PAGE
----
In March 2015, in a collaboration with Wildlife Reserves Singapore (WRS), TRAFFIC launched a year-long campaign looking to educate the public on how consumer demand can drive the illegal wildlife trade. This campaign involves placing signs in WRS reserves to explain the effects of poaching on wildlife, in addition to a strong message being conveyed on the WRS website, demonstrating the importance of the ‘You Buy, They Die’ campaign. A memorandum of understanding was also signed between the two organisations.
In May 2013, a public service announcement that features a popular Vietnamese singer was launched in support of TRAFFIC and WWF’s campaign to change consumer attitudes within Viet Nam in order to fight the illegal wildlife trade. This PSA explains to consumers that many of the uses of rhino horn are based upon perceptions and myths, rather than facts, in the hope of highlighting the plight of rhinos across the globe.
In May 2013, the Thang Long Water Puppet theatre held a series of shows for Vietnamese schoolchildren to support International Biodiversity Day, held annually on 22nd May. The show was known as ‘Ao Lang- Village Pond’ and explains habitat degradation and competition for natural resources, alongside exposing them to themes of biodiversity protection and foster a desire amongst the children to protect the environment.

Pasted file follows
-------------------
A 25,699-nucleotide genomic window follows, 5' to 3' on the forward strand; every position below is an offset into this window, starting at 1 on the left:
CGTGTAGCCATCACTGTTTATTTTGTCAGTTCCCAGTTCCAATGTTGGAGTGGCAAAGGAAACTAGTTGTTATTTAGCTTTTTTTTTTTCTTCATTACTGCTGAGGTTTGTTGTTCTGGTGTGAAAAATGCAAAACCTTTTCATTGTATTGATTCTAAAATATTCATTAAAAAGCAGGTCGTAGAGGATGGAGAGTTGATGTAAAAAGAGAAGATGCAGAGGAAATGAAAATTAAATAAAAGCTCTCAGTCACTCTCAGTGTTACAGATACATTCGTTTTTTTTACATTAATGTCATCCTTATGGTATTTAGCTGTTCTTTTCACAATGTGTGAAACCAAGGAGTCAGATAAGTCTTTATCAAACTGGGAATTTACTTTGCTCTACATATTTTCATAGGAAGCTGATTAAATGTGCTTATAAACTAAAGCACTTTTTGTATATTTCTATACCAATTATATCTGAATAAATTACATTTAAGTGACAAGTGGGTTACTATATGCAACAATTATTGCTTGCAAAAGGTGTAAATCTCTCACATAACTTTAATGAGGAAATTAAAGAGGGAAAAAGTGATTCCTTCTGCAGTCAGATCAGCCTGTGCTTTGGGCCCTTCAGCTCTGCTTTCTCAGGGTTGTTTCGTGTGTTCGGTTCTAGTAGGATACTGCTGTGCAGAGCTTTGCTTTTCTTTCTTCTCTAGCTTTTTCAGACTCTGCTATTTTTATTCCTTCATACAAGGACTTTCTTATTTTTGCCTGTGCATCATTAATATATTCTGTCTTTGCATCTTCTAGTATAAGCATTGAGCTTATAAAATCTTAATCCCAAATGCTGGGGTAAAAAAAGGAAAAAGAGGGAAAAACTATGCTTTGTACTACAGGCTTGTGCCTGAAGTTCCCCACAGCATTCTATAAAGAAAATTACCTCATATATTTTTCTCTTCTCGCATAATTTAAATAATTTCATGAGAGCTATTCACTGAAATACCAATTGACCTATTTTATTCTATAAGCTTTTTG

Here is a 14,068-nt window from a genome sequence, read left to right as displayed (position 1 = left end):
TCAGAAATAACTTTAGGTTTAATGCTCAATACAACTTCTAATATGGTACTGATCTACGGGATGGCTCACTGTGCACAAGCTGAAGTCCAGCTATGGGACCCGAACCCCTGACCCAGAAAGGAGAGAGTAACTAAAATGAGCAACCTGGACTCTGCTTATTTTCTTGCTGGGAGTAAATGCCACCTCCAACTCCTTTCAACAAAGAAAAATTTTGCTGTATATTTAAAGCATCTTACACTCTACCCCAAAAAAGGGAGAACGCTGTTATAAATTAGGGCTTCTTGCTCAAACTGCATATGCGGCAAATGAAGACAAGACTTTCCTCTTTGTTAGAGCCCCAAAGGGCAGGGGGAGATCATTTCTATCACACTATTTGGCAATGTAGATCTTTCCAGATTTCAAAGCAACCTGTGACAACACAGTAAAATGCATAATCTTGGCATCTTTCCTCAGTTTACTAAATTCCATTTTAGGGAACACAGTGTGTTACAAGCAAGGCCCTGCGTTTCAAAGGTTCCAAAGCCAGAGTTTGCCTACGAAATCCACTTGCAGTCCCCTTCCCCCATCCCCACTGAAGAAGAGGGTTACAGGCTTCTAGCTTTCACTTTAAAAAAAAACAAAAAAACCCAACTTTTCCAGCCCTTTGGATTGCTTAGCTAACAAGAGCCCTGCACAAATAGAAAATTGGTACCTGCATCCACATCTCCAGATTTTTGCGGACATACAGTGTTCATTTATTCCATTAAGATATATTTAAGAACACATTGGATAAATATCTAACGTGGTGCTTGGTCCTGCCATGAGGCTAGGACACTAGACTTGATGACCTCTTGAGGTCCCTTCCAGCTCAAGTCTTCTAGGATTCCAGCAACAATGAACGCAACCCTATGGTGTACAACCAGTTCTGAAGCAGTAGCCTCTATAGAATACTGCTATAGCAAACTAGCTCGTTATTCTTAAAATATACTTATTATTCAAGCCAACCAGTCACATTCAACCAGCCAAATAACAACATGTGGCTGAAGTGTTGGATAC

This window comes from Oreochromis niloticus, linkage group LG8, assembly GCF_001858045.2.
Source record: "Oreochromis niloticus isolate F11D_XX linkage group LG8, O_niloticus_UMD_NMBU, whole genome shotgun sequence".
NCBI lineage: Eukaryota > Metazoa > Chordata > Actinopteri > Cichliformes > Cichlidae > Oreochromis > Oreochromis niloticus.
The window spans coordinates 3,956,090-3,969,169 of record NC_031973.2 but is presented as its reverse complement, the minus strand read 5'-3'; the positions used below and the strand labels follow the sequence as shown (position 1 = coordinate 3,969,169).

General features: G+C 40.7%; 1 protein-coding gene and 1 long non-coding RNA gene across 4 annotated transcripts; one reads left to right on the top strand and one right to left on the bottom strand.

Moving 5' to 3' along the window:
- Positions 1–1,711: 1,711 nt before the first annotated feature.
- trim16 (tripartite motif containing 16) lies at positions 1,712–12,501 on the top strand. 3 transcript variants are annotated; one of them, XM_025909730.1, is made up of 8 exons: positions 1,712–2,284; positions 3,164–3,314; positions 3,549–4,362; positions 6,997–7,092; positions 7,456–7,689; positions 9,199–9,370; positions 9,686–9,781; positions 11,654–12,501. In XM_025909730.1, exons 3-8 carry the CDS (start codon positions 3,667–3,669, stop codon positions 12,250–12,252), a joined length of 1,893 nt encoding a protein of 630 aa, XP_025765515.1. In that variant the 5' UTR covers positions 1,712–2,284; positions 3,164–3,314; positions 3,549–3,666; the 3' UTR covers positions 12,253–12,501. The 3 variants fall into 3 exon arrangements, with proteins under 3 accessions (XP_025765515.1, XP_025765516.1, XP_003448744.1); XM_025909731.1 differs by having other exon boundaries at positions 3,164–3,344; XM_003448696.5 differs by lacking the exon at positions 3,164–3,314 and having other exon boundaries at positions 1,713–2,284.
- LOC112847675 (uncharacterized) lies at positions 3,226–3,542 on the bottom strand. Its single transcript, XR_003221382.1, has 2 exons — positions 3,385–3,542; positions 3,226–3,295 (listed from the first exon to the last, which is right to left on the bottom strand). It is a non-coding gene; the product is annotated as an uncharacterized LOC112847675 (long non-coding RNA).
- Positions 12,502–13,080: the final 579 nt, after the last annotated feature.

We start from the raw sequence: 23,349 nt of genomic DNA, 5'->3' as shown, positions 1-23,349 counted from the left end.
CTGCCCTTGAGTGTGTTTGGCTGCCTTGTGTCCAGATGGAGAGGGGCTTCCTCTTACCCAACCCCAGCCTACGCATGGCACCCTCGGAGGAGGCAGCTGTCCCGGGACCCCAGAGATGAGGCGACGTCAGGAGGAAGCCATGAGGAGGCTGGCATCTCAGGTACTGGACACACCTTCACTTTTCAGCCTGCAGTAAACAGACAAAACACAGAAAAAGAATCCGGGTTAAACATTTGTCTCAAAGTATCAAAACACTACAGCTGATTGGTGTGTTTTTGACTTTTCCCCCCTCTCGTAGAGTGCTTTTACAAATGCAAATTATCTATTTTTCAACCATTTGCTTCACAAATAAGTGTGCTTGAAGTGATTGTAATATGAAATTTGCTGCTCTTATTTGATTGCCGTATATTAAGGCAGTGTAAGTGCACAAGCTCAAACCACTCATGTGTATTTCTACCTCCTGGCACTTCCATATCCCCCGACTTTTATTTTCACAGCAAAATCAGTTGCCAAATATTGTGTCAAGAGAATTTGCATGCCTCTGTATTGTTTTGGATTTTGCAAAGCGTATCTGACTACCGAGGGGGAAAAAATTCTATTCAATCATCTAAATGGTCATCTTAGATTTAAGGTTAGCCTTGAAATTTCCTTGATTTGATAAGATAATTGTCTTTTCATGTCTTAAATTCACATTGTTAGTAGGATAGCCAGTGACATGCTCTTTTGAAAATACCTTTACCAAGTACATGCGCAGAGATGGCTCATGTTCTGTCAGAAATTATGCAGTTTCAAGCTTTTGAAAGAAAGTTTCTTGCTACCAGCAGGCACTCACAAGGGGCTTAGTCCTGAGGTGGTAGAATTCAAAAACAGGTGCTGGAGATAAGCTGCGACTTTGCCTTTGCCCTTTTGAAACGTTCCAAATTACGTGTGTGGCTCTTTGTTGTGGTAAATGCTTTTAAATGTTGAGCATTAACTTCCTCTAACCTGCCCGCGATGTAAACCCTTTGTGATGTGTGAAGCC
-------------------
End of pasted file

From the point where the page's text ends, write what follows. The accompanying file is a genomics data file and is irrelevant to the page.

In May 2010, the ‘Don’t Buy Trouble’ campaign was launched in Viet Nam, with posters of some of the most iconic Vietnamese species to create awareness amongst the Vietnamese public, as well as the tourists, that trade in these species is damaging and illegal, with any trade in these products having the distinct possibility of the imposition of a fine or prosecution. TRAFFIC consulted on the technical aspects of this campaign, which sees the posters displayed prominently in airports, as a part of a four year campaign with WWF to alter consumer behaviour with regards to wildlife trade.